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GOP candidate running for Yarmuth's seat to ask for recanvass of votes

The Jefferson County Clerk's Office said candidates can file for a recanvass if the margin of total votes between two candidates is less than 1%.

LOUISVILLE, Ky. — A Kentucky GOP candidate running to replace retiring U.S. Rep John Yarmuth said she plans to ask for state election officials to recanvass her race after losing by just 58 votes. 

Rhonda Palazzo, who is running for Kentucky's third congressional district, lost by less than one-tenth of a percent. 

"I am so very appreciative of every single voter who took the time to vote in Kentucky's Republican Primary election," Palazzo said in a statement. "I owe it to every voter of Kentucky's third United States congressional district to make sure that every single vote has been accounted for accurately."

Erran Huber, a spokesperson for the Jefferson County Clerk's Office, said that candidates may file a written request for a recanvass if the difference of total votes between two candidates is less than 1%.

According to the most recent preliminary election results, Stuart Ray won the GOP nomination with 9,703 votes.

Palazzo got 9,645 votes.

Ray declared victory Wednesday morning, saying he has enough votes for the nominee.

"With all the votes counted, the people spoke and elected me to represent them and their ideals in the November General Election," he said in a release.

In an interview with WHAS Wednesday afternoon, Ray said he understands Palazzo's position.

“There were six other really good candidates, so it wasn't surprising to us that it was a very close race,” he said. “I understand, it was a very close margin, so we, or probably many other candidates, would be doing the same thing.”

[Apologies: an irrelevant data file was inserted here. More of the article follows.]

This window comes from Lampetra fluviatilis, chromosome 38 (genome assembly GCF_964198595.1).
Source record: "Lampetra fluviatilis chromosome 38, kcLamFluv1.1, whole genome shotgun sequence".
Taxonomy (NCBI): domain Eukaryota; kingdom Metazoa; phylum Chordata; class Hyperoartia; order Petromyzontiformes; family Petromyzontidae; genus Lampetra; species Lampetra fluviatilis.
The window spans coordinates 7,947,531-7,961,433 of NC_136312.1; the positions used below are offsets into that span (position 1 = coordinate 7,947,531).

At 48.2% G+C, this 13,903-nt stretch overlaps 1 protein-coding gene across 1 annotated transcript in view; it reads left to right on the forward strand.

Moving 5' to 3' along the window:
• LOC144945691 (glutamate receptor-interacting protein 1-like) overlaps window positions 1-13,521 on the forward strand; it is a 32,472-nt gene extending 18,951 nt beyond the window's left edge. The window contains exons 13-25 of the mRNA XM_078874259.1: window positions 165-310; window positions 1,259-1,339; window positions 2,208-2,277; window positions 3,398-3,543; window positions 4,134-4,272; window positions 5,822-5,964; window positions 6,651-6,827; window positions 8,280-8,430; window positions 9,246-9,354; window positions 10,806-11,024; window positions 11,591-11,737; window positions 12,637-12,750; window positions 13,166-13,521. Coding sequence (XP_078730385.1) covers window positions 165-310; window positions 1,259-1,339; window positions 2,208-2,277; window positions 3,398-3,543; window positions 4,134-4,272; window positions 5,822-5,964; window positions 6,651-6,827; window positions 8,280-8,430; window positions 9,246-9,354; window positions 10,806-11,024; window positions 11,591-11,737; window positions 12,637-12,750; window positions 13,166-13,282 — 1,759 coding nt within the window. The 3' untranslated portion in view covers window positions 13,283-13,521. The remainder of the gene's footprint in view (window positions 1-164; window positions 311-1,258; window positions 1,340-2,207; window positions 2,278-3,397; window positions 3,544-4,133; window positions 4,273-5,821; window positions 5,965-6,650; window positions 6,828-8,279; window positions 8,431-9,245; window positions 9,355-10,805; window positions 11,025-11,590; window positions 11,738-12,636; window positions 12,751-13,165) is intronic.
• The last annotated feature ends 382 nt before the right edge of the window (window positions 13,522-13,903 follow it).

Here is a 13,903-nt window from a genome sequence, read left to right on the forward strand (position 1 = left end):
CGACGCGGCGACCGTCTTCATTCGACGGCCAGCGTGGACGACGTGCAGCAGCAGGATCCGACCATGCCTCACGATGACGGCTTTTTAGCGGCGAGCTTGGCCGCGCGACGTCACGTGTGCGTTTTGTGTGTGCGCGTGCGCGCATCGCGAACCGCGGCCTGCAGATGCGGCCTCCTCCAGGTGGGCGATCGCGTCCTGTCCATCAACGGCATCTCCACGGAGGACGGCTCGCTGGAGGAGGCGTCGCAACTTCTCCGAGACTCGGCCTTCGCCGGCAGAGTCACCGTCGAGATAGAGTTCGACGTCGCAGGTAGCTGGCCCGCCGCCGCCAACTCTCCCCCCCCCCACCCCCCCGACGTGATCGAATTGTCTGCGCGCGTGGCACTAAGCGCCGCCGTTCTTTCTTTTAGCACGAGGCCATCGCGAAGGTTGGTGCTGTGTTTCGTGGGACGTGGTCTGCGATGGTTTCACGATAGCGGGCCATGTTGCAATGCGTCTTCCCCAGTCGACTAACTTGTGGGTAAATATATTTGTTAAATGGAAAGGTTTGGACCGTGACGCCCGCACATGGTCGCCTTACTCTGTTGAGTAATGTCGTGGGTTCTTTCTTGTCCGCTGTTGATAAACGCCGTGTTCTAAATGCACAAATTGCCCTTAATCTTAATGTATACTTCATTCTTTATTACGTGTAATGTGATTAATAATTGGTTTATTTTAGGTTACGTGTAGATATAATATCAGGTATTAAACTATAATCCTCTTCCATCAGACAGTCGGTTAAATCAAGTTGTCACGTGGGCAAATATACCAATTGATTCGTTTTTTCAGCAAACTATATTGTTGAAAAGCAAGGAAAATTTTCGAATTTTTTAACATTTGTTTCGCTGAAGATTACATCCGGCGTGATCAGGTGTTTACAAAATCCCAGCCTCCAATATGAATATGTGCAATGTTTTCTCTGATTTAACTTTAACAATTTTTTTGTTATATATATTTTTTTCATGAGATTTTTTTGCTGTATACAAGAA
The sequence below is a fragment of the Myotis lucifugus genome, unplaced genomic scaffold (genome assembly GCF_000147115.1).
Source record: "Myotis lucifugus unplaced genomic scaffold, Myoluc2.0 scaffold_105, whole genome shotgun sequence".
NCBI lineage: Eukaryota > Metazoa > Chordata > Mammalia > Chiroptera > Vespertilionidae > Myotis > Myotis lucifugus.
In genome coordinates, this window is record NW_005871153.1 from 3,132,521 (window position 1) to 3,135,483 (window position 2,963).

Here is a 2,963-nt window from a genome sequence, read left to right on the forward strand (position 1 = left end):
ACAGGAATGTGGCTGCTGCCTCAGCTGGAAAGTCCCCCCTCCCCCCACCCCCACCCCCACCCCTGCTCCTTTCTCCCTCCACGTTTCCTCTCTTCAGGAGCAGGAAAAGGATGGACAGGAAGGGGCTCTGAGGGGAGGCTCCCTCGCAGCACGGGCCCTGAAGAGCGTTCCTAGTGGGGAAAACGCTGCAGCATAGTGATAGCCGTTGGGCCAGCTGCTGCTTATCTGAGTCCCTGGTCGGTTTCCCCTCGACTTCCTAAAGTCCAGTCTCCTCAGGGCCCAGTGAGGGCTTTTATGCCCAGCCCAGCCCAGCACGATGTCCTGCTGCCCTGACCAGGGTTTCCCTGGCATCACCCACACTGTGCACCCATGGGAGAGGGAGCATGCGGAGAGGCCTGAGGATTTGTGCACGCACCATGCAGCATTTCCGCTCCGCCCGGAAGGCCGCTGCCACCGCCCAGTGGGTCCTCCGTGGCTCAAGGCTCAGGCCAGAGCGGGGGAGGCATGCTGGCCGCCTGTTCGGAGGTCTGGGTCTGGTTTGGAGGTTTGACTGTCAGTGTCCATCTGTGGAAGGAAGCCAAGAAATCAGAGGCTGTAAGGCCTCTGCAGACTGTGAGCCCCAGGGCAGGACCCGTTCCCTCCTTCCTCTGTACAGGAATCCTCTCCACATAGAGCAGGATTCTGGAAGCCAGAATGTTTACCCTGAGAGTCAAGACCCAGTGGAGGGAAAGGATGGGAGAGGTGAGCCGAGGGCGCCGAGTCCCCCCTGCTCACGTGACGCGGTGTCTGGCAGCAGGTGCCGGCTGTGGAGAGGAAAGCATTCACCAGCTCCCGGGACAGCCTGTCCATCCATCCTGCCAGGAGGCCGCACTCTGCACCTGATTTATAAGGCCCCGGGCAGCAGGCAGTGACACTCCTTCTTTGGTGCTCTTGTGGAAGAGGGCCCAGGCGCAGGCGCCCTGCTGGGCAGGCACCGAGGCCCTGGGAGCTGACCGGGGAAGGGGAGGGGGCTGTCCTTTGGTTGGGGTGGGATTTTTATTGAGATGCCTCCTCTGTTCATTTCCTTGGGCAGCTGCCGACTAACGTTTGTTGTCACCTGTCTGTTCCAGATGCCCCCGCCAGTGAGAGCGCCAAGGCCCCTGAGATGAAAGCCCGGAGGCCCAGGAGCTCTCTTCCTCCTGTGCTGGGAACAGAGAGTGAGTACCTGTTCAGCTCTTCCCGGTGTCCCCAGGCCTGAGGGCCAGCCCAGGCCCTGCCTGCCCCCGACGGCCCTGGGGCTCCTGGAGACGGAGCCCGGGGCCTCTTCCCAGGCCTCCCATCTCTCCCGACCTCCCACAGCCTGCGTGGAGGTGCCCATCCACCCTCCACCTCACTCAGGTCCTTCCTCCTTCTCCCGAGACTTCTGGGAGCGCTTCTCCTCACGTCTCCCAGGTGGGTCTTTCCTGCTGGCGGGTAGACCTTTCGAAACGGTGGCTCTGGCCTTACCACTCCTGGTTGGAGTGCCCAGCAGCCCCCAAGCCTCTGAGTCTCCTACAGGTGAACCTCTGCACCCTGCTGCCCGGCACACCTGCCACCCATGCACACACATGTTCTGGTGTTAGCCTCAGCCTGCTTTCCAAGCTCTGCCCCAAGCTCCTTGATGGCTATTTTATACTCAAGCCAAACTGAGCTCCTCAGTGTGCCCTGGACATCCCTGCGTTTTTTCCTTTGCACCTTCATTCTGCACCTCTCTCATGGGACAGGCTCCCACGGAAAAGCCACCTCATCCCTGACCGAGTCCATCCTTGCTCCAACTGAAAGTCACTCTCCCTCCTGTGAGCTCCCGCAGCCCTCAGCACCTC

Still, Ray said he's looking to November.

"There's a lot of work to be done, so guess what? We're moving forward,” he said. "We could be a lower cost structure for business and economic development opportunities. We have to shore up our safety issues. We have to support our police and make sure that we're a safe community for the entire city."

Morgan McGarvey, the democratic third congressional candidate, said he's laser-focused as well. 

Wednesday, he and Gov. Andy Beshear spoke at a coffee shop in downtown Louisville.

"We are going to make sure Kentucky has a democratic voice in Washington,” McGarvey said. “Listening to people, going around making sure that we are solving problems and talking about issues that people care about. That's what we're going to do regardless of who the opponent is."

Beshear posed questions he said McGarvey would address on the campaign trail.

"Is your job enough to provide for your family? Can you see a doctor when you're sick,” he asked. “Is your child getting the kind of education that will get them ahead?"

Both McGarvey and Ray said they hope to receive the support of their competitors in the future.

“I know many of the other candidates and I like and admire them and I think we all, if we haven’t articulated it, I think we all feel passionately about supporting the primary winner and the candidate in the Republican party,” Ray said.

Beshear said bringing people together sometimes takes time, but none of the candidates would have put themselves out there if they didn't want the best for the district.

Huber said provisional ballots are still being counted and their office expects to have a more solid understanding of the final results when they're certified Friday.

Michon Lindstrom, communications director for Kentucky Secretary of State Michael Adams, clarified a recanvass is rechecking the vote totals in the election and does not cost money.

She said the recanvass will be done Thursday, May 26 and the election will be certified on June 3.

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